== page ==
Human behaviour flows from three main sources: desire, emotion, and knowledge. – Plato
But it can also be influenced by other factors such as culture, attitudes, emotions, values, ethics, instinct and even reflex. Behaviour in general is considered as basic human nature/ human actions.
Ten years ago was little to no mention about behaviour change but now it’s a rapidly growing field and an active area of research but why is is that? We don’t always do what’s best for ourselves, thanks to cognitive biases and errors that make us deviate from rational self-interest. The premise of Nudge is that subtly offsetting or exploiting these biases can help people to make better choices (New Scientist | 22 June 2013 | Editorial page 3). Translated in simple English this means that behaviour change starts small with a subtle nudge that will push us towards convenient choices regardless of what we really want; but if the nudging fails to be discrete and we are aware that our behaviour is influenced by something/ others we tent to think that we are being manipulated.
The idea came to widespread public attention in 2008 when two social scientists at the University of Chicago wrote the book Nudge: Improving Decisions About Health, Wealth, and Happiness, by Thaler and legal scholar Cass R. Sunstein. The volume not only brought the discourse on Nudge theory to the wider public, but secured a significant following among contemporary US and UK political personalities as well as the private sector involved with public health and related fields.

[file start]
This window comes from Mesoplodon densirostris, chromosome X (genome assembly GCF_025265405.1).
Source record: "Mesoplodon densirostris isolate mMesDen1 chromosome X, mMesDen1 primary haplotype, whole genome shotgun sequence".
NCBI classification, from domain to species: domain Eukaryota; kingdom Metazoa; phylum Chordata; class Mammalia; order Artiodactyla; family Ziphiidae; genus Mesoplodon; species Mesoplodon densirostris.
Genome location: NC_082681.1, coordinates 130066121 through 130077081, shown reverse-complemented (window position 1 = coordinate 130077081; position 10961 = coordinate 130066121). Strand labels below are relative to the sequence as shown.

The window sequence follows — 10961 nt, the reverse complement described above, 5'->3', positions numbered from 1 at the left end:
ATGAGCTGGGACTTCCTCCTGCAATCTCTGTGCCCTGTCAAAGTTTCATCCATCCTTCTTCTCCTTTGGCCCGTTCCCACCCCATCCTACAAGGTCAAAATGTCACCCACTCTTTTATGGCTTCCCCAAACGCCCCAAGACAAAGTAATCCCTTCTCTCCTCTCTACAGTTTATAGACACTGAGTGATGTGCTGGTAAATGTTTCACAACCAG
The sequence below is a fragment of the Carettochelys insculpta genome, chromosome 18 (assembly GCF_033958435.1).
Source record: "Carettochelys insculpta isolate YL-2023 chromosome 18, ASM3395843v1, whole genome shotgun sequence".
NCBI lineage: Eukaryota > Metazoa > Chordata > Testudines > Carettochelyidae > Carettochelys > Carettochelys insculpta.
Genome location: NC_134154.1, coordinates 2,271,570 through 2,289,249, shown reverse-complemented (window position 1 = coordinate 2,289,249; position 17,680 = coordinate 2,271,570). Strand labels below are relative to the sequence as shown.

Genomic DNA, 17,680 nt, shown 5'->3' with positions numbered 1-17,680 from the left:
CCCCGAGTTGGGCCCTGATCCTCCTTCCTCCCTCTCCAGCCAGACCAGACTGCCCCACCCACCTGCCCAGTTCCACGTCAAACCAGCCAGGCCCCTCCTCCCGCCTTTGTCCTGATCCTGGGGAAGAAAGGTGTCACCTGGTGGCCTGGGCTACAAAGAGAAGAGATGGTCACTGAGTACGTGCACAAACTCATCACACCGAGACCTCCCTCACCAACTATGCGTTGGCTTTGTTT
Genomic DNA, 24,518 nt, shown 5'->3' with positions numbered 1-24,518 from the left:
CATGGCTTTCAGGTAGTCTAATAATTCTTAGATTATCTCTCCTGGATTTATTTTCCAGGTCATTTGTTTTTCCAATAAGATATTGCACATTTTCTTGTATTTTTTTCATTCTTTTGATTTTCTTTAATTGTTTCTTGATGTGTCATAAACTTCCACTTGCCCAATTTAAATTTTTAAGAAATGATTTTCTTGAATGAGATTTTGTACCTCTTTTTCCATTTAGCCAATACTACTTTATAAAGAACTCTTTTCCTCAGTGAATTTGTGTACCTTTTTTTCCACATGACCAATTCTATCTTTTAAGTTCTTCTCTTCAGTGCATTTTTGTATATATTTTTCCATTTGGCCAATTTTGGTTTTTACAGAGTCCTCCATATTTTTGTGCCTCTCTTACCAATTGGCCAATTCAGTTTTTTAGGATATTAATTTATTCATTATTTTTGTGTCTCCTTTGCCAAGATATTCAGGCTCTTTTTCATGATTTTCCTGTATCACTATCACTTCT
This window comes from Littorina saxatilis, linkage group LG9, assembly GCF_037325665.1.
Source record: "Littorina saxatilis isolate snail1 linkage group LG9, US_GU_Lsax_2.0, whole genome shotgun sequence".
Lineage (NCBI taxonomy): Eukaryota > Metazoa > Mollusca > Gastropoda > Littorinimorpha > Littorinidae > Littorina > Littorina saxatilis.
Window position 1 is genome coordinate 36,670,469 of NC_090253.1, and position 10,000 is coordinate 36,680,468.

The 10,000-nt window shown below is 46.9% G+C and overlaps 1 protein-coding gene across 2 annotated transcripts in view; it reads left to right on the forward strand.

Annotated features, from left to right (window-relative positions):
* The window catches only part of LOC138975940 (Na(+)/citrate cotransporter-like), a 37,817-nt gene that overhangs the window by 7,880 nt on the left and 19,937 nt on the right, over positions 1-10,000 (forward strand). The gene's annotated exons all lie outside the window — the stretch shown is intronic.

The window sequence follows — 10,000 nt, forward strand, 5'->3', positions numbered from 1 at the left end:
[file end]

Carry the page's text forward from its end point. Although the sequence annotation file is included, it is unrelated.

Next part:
Thaler and Sunstein: By a nudge we mean anything that influences our choices. A school cafeteria might try to nudge kids toward good diets by putting the healthiest foods at front. We think that it’s time for institutions, including government, to become much more user-friendly by enlisting the science of choice to make life easier for people and by gentling nudging them in directions that will make their lives better.
Behaviour is what a man does, not what he thinks, feels or believes. – Emily Dickinson
My interest in human behaviour (mostly in behaviour change and environmental behaviour) is rooted in the passion for service design and the curiosity of how service design can be used to persuade or nudge individuals into shaping a sustainable behaviour towards public transport. Driven by this, I have recently read an article called NUDGE in the New Scientist magazine (22 June 2013 edition) recommended by my study Advisor Andy Milligan. Nudging is a less blunt instrument than regulation or tax. It should supplement rather than supplant these, and nudgers must be held accountable. But broadly speaking, anyone who believes in evidence-based policy should try to overcome their distaste and welcome governance based in behavioural insights and controlled trials, rather than carrot and stick wishful thinking. Perhaps we just need a nudge in the right direction. (New Scientist | 22 June 2013 | Editorial page 3) The ”right direction” or the ”right thing” is a value judgement, but is usually defined as the option people would have chosen if they weren’t burdened by biases.